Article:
EasyJet’s campaign featured a picture of Beckham sporting his new cornrow hairstyle with the tagline ‘Hair today. Gone tomorrow’ in reference to his rumoured transfer from Manchester United to Real Madrid. The United player chose not to pursue a legal remedy. Instead, he merely asked for a charitable donation from the offending advertiser.

A spokesman from EasyJet stated “If we had approached them to use Beckham’s image they would have asked us for £3 million” (*5). So they didn’t. And with the worldwide image rights of Beckham’s club contract alone coming in at £20,000 a week, the £25,000 received in damages by Irvine would hardly have been worth the then England captain’s time.

Moreover, this dispute came only a few months after EasyJet had faced another complaint from an individual who formed the subject of an advert. EasyJet had published a picture of Major Charles Ingram, the infamous ‘Who Wants to be a Millionaire?’ cheat and his wife. The photograph was published with the headline ‘Need a cheap getaway?’ and below it the tagline ‘No Major fraud required’. EasyJet’s response – this was ‘one of a series of humorous topical advertisements, all using celebrities who had recently been in the public eye’. The coughing Major had not granted EasyJet permission to use his image or to mock his predicament (he lost the money and faced jail). The airline got away with it – upon complaint to the ASA, the regulatory body for advertisements, Major Ingram was told that although companies were urged to get permission to use an individual in an advert, they were not required to. And as it was unlikely that the couple would be able to convince a court of substantial goodwill in their names or likenesses and as their reputations were shattered for libel purposes, they had little protection.

Rule 6.1 of the Committee of Advertising Practice Code states as follows:

‘Marketers must not unfairly portray or refer to anyone in an adverse or offensive way unless that person has given the marketer written permission to allow it.

Marketers are urged to obtain written permission before:

- implying any personal approval of the advertised product; marketers should recognise that those who do not want to be associated with the product could have a legal claim. Prior permission might not be needed if the marketing communication contains nothing that is inconsistent with the position or views of the featured person’ (*6).

It is therefore not mandatory for advertisers to obtain prior permission to use material, unless the proposed advert is offensive or adverse. In the Major’s case, the ASA stated that it ‘had not unfairly portrayed them adversely or offensively and was consistent with the general media depiction of them’. EasyJet got off and were free to move on to the Beckham campaign. In cases where false endorsement is alleged, the advertising watchdog only ‘urges’ advertisers to seek written permission to use an individual’s image and even then, the CAP states ‘marketing communications that treat those in the public eye humorously and without undue malice might be acceptable even if marketers have not obtained permission’ (*7).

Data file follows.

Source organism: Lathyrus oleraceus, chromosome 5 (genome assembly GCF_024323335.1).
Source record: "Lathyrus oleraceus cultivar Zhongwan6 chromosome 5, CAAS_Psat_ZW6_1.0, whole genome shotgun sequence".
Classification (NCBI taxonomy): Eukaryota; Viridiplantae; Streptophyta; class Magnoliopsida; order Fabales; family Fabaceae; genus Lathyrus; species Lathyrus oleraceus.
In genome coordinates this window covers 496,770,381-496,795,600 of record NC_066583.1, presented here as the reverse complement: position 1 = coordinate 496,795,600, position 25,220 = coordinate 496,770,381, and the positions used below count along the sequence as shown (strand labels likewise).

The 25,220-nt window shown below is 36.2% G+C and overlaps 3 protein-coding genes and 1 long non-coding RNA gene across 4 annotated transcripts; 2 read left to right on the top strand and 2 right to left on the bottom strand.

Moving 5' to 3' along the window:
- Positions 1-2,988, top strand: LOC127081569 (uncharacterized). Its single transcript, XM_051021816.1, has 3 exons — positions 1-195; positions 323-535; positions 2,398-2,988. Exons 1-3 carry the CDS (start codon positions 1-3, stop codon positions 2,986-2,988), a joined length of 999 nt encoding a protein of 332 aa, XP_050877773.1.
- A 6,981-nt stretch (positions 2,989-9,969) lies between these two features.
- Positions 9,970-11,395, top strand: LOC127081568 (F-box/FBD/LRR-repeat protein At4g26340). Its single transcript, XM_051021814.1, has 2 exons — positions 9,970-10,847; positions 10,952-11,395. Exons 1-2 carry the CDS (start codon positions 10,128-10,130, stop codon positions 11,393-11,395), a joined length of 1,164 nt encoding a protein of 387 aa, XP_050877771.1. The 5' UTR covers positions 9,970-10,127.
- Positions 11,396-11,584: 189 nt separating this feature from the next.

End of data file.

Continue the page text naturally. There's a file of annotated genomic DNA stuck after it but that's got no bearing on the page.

The CAP provides the example of an advert deemed acceptable for toothpaste depicting Tony Blair shaking hands with George Bush with the tagline ‘Bush and
Blair agree on defence policy’. Commenting, the ASA considered this not to be worthy of investigation because ‘the advert included nothing that was inconsistent with the policies of those featured and portrayed neither politician in an adverse or offensive way’ (*8).

Even if an advert were declared a breach of the CAP Code, the ASA has no power to award financial penalties. Its focus is instead on removing or amending the publication of these adverts. A focus that is arguably futile in an age when things can go ‘viral’ after just a few Facebook posts.

In summary

Specsavers should’ve gone to Pietersen for permission if they had wanted a quiet life. Or chosen a joke that was not defamatory of him. Publishers be warned, if legal action is taken against you for publishing such ‘humorous’ adverts – you can expect to lose. But with the financial risks coming in at less than a licence to use the image of sportsmen, there is perhaps too little incentive to stop them.

First published in worldsportslawreport, November 2013

*1 Kevin Pietersen v Specsavers Optical Group Limited 8 October 2013, Queen’s Bench Division, unreported.
*2 Tolley v JS Fry & Sons Ltd [1930] 1 KB 467, CA; [1931] AC 333, HL.
*3 Irvine v Talksport Ltd [2003] EWCA Civ 423; [2003] 2 All E.R. 881.
*4 This case also arguably heads towards protecting an “image right” which does not yet exist here in the UK.
*5 Julia Day, ‘Beckham asks for EasyJet donation’, The Guardian, 28 May 2003.
*6 Section 6, Privacy, CAP website (21 October 2013) click here
*7 Privacy Permission, CAP website (21 October 2013) click here
*8 Privacy Permission, CAP website (21 October 2013) click here